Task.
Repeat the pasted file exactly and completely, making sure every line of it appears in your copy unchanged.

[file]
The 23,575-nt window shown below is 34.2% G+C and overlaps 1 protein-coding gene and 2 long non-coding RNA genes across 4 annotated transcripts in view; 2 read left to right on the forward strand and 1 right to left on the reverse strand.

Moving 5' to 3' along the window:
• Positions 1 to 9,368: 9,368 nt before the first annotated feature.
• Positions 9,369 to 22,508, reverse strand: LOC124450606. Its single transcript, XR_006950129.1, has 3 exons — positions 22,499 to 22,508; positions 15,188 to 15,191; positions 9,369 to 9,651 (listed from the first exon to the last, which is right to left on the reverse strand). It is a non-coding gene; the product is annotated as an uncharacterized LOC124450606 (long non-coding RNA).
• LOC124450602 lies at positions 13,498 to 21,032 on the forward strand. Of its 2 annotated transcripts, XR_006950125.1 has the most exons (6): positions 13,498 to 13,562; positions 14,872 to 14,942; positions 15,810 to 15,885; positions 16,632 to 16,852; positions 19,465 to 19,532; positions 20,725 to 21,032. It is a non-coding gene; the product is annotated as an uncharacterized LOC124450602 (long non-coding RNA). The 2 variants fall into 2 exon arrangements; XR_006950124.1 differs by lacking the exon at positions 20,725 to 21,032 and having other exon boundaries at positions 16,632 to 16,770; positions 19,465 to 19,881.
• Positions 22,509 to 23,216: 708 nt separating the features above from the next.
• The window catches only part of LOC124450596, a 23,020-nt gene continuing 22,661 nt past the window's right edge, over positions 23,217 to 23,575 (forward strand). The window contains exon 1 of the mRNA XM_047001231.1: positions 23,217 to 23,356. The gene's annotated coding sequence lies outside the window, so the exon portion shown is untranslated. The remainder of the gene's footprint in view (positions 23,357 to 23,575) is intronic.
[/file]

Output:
The 23,575-nt window shown below is 34.2% G+C and overlaps 1 protein-coding gene and 2 long non-coding RNA genes across 4 annotated transcripts in view; 2 read left to right on the forward strand and 1 right to left on the reverse strand.

Moving 5' to 3' along the window:
• Positions 1 to 9,368: 9,368 nt before the first annotated feature.
• Positions 9,369 to 22,508, reverse strand: LOC124450606. Its single transcript, XR_006950129.1, has 3 exons — positions 22,499 to 22,508; positions 15,188 to 15,191; positions 9,369 to 9,651 (listed from the first exon to the last, which is right to left on the reverse strand). It is a non-coding gene; the product is annotated as an uncharacterized LOC124450606 (long non-coding RNA).
• LOC124450602 lies at positions 13,498 to 21,032 on the forward strand. Of its 2 annotated transcripts, XR_006950125.1 has the most exons (6): positions 13,498 to 13,562; positions 14,872 to 14,942; positions 15,810 to 15,885; positions 16,632 to 16,852; positions 19,465 to 19,532; positions 20,725 to 21,032. It is a non-coding gene; the product is annotated as an uncharacterized LOC124450602 (long non-coding RNA). The 2 variants fall into 2 exon arrangements; XR_006950124.1 differs by lacking the exon at positions 20,725 to 21,032 and having other exon boundaries at positions 16,632 to 16,770; positions 19,465 to 19,881.
• Positions 22,509 to 23,216: 708 nt separating the features above from the next.
• The window catches only part of LOC124450596, a 23,020-nt gene continuing 22,661 nt past the window's right edge, over positions 23,217 to 23,575 (forward strand). The window contains exon 1 of the mRNA XM_047001231.1: positions 23,217 to 23,356. The gene's annotated coding sequence lies outside the window, so the exon portion shown is untranslated. The remainder of the gene's footprint in view (positions 23,357 to 23,575) is intronic.